- Lots of babies worry about how their parents are going to handle the college application process. Your parents will have the same anxieties as every other parent. Let them know that although you emphatically have no desire to be a truck driver or ditch digger, just because you didn’t ace Quantum Physics by Third Grade is no reason for them to burn their library of SAT prep books. They will one day be able to brag that you got admitted to a college that was somewhat your choice.
- Fortunately, Momma B. and Poppa B. know how to ride bicycles, so they are already pre-qualified as parents. However, make sure that Poppa B. still goes out on the Donut Ride even though he gets dropped by his friend Wanky who he used to shred like cheese in a Cuisinart. He will feel better just getting out, at least until the Switchbacks. Remind him that it’s a sign of enduring friendship to be left to dangle, sad and alone, while the faster riders speed heroically away.
- Utilize your networks. Mom and Dad will sometimes do embarrassing things, but only on days ending in “y.” This is completely normal and is why you have friends. Don’t hesitate to compare notes with little Billy in the sandbox and see if his parents also do weird things like putting you in the car at 2:00 AM and driving around the block calling out to someone named “god” for you to go to sleep. Your buddies can often give you practical solutions that won’t occur to you, such as falling asleep after these driving excursions and then becoming wide awake for the rest of the night the minute the car stops.
- Utilize grampy and grandma. They are incredibly old, older than anything except perhaps igneous rock formations, but they are wise. Learn to play them off against Momma B. and Poppa B. If three hours of non-stop screaming don’t communicate what you need, grampy and granny will figure it out.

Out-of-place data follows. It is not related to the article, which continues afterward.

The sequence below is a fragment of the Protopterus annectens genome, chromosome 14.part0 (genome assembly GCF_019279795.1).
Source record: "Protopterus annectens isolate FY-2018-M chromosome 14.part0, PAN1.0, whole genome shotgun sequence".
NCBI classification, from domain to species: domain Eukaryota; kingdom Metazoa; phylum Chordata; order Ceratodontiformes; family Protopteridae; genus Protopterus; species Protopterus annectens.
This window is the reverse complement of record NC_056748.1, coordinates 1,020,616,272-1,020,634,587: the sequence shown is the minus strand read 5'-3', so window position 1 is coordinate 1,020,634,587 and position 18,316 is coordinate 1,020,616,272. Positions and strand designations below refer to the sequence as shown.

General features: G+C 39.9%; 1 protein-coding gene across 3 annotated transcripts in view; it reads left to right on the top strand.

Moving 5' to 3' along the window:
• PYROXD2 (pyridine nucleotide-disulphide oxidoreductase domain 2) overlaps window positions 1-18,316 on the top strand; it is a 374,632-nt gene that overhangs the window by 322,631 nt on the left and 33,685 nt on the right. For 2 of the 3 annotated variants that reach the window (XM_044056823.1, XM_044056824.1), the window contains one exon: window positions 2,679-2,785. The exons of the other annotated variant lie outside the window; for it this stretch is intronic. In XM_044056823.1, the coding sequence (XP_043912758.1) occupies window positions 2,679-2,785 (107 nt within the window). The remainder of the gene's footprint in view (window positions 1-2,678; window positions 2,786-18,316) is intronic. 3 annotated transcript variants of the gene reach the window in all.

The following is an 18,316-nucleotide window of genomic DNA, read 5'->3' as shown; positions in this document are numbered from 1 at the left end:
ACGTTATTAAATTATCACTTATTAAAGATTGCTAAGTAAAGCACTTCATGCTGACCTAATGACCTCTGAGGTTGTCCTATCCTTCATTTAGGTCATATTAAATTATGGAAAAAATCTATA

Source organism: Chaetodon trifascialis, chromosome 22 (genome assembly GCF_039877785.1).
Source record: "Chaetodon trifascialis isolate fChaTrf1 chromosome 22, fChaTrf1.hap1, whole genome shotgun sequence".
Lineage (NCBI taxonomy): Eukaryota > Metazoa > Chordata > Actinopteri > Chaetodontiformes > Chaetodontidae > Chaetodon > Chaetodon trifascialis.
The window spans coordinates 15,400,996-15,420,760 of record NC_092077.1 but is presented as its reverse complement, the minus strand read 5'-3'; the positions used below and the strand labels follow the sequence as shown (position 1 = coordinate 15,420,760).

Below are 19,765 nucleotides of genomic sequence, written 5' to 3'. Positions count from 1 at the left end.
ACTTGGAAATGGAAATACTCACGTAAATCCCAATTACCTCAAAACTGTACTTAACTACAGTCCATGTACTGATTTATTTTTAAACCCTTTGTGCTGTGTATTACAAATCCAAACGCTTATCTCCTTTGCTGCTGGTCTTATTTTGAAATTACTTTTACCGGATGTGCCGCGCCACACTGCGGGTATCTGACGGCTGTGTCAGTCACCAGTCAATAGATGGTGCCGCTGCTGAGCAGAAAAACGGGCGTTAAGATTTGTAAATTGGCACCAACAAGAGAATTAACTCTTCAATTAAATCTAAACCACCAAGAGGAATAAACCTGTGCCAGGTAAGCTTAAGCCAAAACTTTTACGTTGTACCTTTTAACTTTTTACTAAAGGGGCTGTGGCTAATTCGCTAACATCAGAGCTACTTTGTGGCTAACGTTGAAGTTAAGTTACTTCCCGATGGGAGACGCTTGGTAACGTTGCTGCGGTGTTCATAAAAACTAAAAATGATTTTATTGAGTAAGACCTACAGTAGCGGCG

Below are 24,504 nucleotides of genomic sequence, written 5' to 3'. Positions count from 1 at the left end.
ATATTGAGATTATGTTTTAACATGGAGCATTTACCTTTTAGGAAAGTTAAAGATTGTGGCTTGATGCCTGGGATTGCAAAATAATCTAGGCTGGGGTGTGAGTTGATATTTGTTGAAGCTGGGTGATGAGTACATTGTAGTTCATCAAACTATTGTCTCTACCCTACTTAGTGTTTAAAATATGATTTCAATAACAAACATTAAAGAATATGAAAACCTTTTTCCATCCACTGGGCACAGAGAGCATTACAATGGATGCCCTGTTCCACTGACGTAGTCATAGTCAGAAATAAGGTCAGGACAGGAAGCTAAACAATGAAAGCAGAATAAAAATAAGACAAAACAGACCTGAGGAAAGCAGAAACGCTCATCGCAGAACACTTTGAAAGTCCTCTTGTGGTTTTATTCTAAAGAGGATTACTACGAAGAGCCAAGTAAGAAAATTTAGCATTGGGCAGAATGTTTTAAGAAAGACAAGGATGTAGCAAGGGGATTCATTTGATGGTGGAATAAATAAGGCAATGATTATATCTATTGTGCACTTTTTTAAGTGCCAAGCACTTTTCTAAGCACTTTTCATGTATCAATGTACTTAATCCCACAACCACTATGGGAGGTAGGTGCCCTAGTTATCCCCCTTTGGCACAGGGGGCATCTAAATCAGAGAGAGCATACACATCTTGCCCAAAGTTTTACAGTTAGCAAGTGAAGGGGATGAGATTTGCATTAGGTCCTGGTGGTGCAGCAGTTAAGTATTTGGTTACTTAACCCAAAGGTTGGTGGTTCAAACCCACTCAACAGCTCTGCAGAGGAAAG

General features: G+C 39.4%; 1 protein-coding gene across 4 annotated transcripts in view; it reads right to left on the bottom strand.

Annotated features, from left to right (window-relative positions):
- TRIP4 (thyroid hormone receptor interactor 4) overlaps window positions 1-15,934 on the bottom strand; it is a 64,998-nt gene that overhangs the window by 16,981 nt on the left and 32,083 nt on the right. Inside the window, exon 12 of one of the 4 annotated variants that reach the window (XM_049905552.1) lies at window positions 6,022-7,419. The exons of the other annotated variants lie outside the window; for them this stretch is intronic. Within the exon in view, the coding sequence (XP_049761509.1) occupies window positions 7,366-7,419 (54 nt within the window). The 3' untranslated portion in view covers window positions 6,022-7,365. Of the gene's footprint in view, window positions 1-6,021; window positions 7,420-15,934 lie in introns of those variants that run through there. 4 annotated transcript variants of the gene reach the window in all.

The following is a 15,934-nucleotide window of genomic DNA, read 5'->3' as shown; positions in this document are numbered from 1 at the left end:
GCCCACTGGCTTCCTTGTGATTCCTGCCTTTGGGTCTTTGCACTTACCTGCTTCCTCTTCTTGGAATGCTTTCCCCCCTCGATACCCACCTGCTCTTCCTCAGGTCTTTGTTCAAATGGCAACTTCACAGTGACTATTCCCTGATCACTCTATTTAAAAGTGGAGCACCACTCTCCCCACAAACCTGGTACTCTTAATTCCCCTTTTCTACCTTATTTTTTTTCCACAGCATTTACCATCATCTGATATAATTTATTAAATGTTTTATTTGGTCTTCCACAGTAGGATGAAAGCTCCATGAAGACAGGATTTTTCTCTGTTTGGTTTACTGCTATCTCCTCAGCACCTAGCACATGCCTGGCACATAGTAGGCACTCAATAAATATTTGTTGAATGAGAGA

- Remember that they are parents, not pals. At some point your parents will try to be your “friend,” usually when they find your first condom or your stash. Firmly let them know that they are not your friends, they are your parents, and they need to be sent to their room to reflect on all the times they woke up with a splitting hangover or couldn’t remember where they left the car keys. Or the car. Adolescence is hard for parents but they will get through it.
- Don’t reward bad behavior. Momma B. and Poppa B. will in the beginning try to get their way by being nice, buying you stuff, pleading, or sobbing hysterically into the phone to a close relative or co-worker while sirens howl in the background. This is not the time to back down, but to continue pretending that you have a terrible illness that will require a Life Flight and that will require payment of the full $5,000 deductible. Let the surgeon flown in from Durban conclude that “It’s nothing, just a mild cold.” It’s never your job to give in to unreasonable demands, even though you’ll be tempted to do so.
- Appreciate Momma B. and Poppa B. for who they are, not who you want them to be. They are kind, smart, loving people who already love you more than you will ever begin to understand. You are not the most important thing in their life, as of yesterday you ARE their life. And it is a beautiful thing to see. We love you and welcome to the world.